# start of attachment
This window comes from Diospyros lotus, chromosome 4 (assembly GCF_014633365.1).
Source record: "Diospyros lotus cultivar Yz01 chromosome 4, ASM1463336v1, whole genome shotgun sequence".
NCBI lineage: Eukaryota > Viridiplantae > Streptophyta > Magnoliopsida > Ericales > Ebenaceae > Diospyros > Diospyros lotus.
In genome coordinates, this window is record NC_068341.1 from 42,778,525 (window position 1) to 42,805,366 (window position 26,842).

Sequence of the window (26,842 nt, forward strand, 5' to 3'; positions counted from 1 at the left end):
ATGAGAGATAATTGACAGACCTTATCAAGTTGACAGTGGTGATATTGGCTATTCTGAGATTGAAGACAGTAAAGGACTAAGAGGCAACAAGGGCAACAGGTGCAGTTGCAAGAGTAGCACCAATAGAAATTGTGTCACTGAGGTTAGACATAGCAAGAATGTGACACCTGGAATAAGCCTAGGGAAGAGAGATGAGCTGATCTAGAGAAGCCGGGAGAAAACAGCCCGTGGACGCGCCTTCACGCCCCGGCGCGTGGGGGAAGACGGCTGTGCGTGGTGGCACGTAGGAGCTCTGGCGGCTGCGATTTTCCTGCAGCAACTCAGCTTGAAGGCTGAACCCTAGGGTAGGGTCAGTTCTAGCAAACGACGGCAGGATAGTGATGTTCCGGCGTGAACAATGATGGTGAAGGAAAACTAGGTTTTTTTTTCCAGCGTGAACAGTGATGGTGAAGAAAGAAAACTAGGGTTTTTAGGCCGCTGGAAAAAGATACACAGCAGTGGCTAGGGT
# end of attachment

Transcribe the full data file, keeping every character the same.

This window comes from Diospyros lotus, chromosome 4 (assembly GCF_014633365.1).
Source record: "Diospyros lotus cultivar Yz01 chromosome 4, ASM1463336v1, whole genome shotgun sequence".
NCBI lineage: Eukaryota > Viridiplantae > Streptophyta > Magnoliopsida > Ericales > Ebenaceae > Diospyros > Diospyros lotus.
In genome coordinates, this window is record NC_068341.1 from 42,778,525 (window position 1) to 42,805,366 (window position 26,842).

Sequence of the window (26,842 nt, forward strand, 5' to 3'; positions counted from 1 at the left end):
ATGAGAGATAATTGACAGACCTTATCAAGTTGACAGTGGTGATATTGGCTATTCTGAGATTGAAGACAGTAAAGGACTAAGAGGCAACAAGGGCAACAGGTGCAGTTGCAAGAGTAGCACCAATAGAAATTGTGTCACTGAGGTTAGACATAGCAAGAATGTGACACCTGGAATAAGCCTAGGGAAGAGAGATGAGCTGATCTAGAGAAGCCGGGAGAAAACAGCCCGTGGACGCGCCTTCACGCCCCGGCGCGTGGGGGAAGACGGCTGTGCGTGGTGGCACGTAGGAGCTCTGGCGGCTGCGATTTTCCTGCAGCAACTCAGCTTGAAGGCTGAACCCTAGGGTAGGGTCAGTTCTAGCAAACGACGGCAGGATAGTGATGTTCCGGCGTGAACAATGATGGTGAAGGAAAACTAGGTTTTTTTTTCCAGCGTGAACAGTGATGGTGAAGAAAGAAAACTAGGGTTTTTAGGCCGCTGGAAAAAGATACACAGCAGTGGCTAGGGT